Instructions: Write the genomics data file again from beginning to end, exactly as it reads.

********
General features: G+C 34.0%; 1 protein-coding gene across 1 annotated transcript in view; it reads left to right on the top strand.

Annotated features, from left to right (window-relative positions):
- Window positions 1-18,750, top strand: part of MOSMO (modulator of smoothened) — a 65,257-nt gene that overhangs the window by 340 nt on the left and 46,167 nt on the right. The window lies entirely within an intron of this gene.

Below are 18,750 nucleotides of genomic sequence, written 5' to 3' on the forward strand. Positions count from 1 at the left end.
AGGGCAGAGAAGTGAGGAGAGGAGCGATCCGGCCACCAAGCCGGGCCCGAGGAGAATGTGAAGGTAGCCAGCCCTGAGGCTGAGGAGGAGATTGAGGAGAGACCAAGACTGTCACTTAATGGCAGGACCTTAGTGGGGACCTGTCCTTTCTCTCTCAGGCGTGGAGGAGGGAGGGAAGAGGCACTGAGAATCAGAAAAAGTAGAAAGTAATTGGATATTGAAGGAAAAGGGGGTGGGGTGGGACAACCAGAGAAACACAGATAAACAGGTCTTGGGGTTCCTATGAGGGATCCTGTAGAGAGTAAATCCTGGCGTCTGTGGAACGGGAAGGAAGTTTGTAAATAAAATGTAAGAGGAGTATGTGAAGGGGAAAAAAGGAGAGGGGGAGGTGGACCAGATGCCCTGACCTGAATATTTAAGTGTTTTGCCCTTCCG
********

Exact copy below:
General features: G+C 34.0%; 1 protein-coding gene across 1 annotated transcript in view; it reads left to right on the top strand.

Annotated features, from left to right (window-relative positions):
- Window positions 1-18,750, top strand: part of MOSMO (modulator of smoothened) — a 65,257-nt gene that overhangs the window by 340 nt on the left and 46,167 nt on the right. The window lies entirely within an intron of this gene.

Below are 18,750 nucleotides of genomic sequence, written 5' to 3' on the forward strand. Positions count from 1 at the left end.
AGGGCAGAGAAGTGAGGAGAGGAGCGATCCGGCCACCAAGCCGGGCCCGAGGAGAATGTGAAGGTAGCCAGCCCTGAGGCTGAGGAGGAGATTGAGGAGAGACCAAGACTGTCACTTAATGGCAGGACCTTAGTGGGGACCTGTCCTTTCTCTCTCAGGCGTGGAGGAGGGAGGGAAGAGGCACTGAGAATCAGAAAAAGTAGAAAGTAATTGGATATTGAAGGAAAAGGGGGTGGGGTGGGACAACCAGAGAAACACAGATAAACAGGTCTTGGGGTTCCTATGAGGGATCCTGTAGAGAGTAAATCCTGGCGTCTGTGGAACGGGAAGGAAGTTTGTAAATAAAATGTAAGAGGAGTATGTGAAGGGGAAAAAAGGAGAGGGGGAGGTGGACCAGATGCCCTGACCTGAATATTTAAGTGTTTTGCCCTTCCG